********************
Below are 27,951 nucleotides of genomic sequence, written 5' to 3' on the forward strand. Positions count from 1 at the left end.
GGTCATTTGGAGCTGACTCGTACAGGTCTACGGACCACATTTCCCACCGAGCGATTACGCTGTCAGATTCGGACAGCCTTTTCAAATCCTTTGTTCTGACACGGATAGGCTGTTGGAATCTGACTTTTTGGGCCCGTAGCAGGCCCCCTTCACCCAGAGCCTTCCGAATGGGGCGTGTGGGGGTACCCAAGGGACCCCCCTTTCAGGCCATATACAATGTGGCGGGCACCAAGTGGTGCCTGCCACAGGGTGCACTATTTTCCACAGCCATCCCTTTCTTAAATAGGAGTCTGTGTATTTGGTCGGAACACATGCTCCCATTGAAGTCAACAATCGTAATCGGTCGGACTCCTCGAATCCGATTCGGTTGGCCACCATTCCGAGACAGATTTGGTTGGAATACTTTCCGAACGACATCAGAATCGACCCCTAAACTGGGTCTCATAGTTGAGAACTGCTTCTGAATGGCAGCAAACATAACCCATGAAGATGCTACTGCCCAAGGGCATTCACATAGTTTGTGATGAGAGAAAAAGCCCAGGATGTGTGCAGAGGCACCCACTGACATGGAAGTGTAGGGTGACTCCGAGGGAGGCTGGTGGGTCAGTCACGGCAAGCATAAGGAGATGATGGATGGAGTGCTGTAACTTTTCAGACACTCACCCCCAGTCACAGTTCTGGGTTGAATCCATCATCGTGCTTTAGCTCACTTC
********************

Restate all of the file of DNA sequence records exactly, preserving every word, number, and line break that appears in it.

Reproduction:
Below are 27,951 nucleotides of genomic sequence, written 5' to 3' on the forward strand. Positions count from 1 at the left end.
GGTCATTTGGAGCTGACTCGTACAGGTCTACGGACCACATTTCCCACCGAGCGATTACGCTGTCAGATTCGGACAGCCTTTTCAAATCCTTTGTTCTGACACGGATAGGCTGTTGGAATCTGACTTTTTGGGCCCGTAGCAGGCCCCCTTCACCCAGAGCCTTCCGAATGGGGCGTGTGGGGGTACCCAAGGGACCCCCCTTTCAGGCCATATACAATGTGGCGGGCACCAAGTGGTGCCTGCCACAGGGTGCACTATTTTCCACAGCCATCCCTTTCTTAAATAGGAGTCTGTGTATTTGGTCGGAACACATGCTCCCATTGAAGTCAACAATCGTAATCGGTCGGACTCCTCGAATCCGATTCGGTTGGCCACCATTCCGAGACAGATTTGGTTGGAATACTTTCCGAACGACATCAGAATCGACCCCTAAACTGGGTCTCATAGTTGAGAACTGCTTCTGAATGGCAGCAAACATAACCCATGAAGATGCTACTGCCCAAGGGCATTCACATAGTTTGTGATGAGAGAAAAAGCCCAGGATGTGTGCAGAGGCACCCACTGACATGGAAGTGTAGGGTGACTCCGAGGGAGGCTGGTGGGTCAGTCACGGCAAGCATAAGGAGATGATGGATGGAGTGCTGTAACTTTTCAGACACTCACCCCCAGTCACAGTTCTGGGTTGAATCCATCATCGTGCTTTAGCTCACTTC